Jennifer Aniston "We’re The Millers" Strip Scene - HD | index-art.info
Small-time pot dealer David (Jason Sudeikis) learns the hard way that no good deed goes unpunished; trying to help some teens, he is jumped. Rose (Jennifer Aniston) strips her fake family's way to freedom. "Disclaimer: I am not the original creator of this video. Warner Bros. Pictures. Getting into stripper-shape for her role in "We're the Millers" required strips down to just some lacy underwear in one particularly sexy scene.
When you gave yourself a break, what did you eat?
I really missed my taco chips and salsa, but in life and when you play a stripper, you have to allow yourself a once a week treat. The calorie spike will do you good.
Jennifer Aniston Talks Getting Into Stripper Shape For 'We're The Millers' | HuffPost
Tell us about your character. I think she's a sad stripper who has built up this sad exterior from being disappointed many times in her life and making bad men choices. I thought of her as maybe a classically trained dancer who didn't quite make it.
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- First look: Jen Aniston strips in 'We're the Millers'
Her rage is sadness turned outward. What was it like working with Jason Sudeikis? There wasn't a lot of improv. We stuck to the script most of the time. But I did have Jason Sudeikis and he's a great partner in volleying. We just had to try not to laugh, which was tough.
Jennifer Aniston "We're The Millers" Strip Scene
Did you watch real strippers perform for tips on your stripping scene? They had to drag me out of that strip club every night. There was an amazing choreographer and a wonderful trainer. It also helped that I got some great Eros underwear for my big strip scene. I learned some really crazy moves and now I have a stripper pole at my house.Jennifer Aniston "We're The Millers" Strip Scene - HD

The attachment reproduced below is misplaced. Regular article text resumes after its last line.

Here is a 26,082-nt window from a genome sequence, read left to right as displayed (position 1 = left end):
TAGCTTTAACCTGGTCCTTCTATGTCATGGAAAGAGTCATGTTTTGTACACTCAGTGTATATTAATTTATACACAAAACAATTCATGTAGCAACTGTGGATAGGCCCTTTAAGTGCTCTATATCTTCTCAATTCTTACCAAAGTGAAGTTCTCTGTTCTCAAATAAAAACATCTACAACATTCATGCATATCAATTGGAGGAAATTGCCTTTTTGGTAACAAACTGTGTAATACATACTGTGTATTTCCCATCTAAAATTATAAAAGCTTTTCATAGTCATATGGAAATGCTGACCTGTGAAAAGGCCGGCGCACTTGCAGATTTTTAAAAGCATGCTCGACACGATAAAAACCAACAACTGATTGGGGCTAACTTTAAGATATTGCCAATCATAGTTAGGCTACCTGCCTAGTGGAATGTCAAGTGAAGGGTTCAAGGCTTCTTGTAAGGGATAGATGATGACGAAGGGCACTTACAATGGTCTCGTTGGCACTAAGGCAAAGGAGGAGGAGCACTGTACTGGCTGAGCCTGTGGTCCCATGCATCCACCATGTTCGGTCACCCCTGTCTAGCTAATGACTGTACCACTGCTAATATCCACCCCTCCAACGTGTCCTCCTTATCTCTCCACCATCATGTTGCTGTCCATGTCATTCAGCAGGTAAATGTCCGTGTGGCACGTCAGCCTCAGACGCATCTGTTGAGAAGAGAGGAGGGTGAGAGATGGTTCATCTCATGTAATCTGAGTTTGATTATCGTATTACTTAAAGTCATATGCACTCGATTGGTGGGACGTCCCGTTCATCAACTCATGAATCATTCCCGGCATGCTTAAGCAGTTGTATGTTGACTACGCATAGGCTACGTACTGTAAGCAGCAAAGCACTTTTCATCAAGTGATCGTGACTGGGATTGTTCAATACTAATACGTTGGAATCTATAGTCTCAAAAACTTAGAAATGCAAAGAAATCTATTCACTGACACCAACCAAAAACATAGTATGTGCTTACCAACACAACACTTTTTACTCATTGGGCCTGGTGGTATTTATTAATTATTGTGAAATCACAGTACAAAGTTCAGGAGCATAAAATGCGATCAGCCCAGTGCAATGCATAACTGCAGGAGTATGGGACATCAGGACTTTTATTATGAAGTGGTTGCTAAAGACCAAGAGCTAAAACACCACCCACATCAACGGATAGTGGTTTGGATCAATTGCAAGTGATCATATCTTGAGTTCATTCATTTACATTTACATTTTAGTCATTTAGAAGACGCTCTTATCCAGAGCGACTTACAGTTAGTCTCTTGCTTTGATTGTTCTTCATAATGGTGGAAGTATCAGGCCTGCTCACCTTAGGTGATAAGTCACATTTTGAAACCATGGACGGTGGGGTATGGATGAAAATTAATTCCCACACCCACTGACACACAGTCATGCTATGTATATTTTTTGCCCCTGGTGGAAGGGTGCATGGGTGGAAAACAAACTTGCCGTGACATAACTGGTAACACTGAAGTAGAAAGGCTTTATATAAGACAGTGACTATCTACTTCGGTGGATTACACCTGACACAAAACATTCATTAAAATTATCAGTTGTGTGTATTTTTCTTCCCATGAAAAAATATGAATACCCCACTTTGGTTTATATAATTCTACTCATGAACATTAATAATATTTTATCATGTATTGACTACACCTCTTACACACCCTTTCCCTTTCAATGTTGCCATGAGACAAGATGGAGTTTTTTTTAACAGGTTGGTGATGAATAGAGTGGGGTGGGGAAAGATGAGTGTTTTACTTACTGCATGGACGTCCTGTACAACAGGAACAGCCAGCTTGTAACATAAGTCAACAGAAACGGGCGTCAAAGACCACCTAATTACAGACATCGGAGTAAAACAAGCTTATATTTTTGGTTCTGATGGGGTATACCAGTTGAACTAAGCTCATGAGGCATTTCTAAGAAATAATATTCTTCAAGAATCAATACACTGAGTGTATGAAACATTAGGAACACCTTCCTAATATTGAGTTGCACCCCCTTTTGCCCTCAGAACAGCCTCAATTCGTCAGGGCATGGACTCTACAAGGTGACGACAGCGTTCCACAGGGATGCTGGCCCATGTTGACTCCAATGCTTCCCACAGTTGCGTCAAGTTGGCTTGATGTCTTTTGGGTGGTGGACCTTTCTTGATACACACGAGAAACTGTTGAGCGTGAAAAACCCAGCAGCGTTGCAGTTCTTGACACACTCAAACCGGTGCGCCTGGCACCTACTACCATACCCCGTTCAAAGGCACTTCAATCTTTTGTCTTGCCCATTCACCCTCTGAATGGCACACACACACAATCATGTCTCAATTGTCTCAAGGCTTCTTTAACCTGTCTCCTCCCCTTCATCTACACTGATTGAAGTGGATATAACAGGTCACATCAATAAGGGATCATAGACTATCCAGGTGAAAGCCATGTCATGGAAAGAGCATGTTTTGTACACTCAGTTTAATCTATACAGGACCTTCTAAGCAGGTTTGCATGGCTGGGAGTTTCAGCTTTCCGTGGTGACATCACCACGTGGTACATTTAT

Me and Paris Hilton have one. The scene eventually arrives at Kenny trading off makeouts with Casey and Rose, practicing; all the while David is looking on while eating a bag of chips, as if an innocent bystander looking in on the spectacle and taking in its full effects.
I mean, he even takes a picture of Kenny and Casey kissing. Coming back to Rose, the pinnacle of the male lens is displayed in times of desperate measure for the Millers. Yes, she makes one final return to her prior occupation, exposing her body to the pleasure of male eyes.
The scene itself, at times, attempts to even make it seem glamorous, with assistance of the sunlight, a shower, and sparks. You can nearly sense the intention of a male gaze as David looks directly into the camera and shrugs, raising his eyebrows, almost as if the mere exposure of Rose is not only invaluable to him, but acceptable as long as they are safe, not to mention the fact that it may be visually pleasurable to him, as well as Kenny, as he adjusts his pants in what looks to be a nearly unbreakable captivation.
Does the film do anything to show this to us as viewers, to show that Rose is more than a stripping teaseful distraction in order for everyone to be safe, to escape?
Aside from these moments that either objectify women or reinforce male dominance and influence, David tends to make comments that either result in women being furtherly objectified or that would be seen as disrespectful towards women in any usual circumstance throughout the entirety of the film.
But the film creates something different for us. The movie normalizes these jokes and it allows and guides us to accept them through our laughter, no matter how wrong, crooked, and disrespectful that they may be. Due to that normalization, a male perspective is built up further, as males are practically given a more dominant role, due to the subjugation of women. It is not necessarily generated through the viewer, but rather through the way the viewer is led to see and interpret the film.
In the end, David does, in fact, grow to care and respect these people, but that may be laid out to us to keep viewers on his side, to let him off and reside with him, as we begin to realize his selfishness. We easily forgive him. The somewhat crooked way of seeing the ending of this film, as the four of them move into a home together, under a witness protection program, is that David ends up actually changing the lives of those who came with him maybe even for the better.
All the visual matters and jokes that support male empowerment and female objectification, are really somewhat trivial, they only support the true major source that is the problem with the whole male lens in its own right. The biggest problem is that the male lens of these films makes the objectification and subjugation of these women appear normal, it makes it appear okay and acceptable.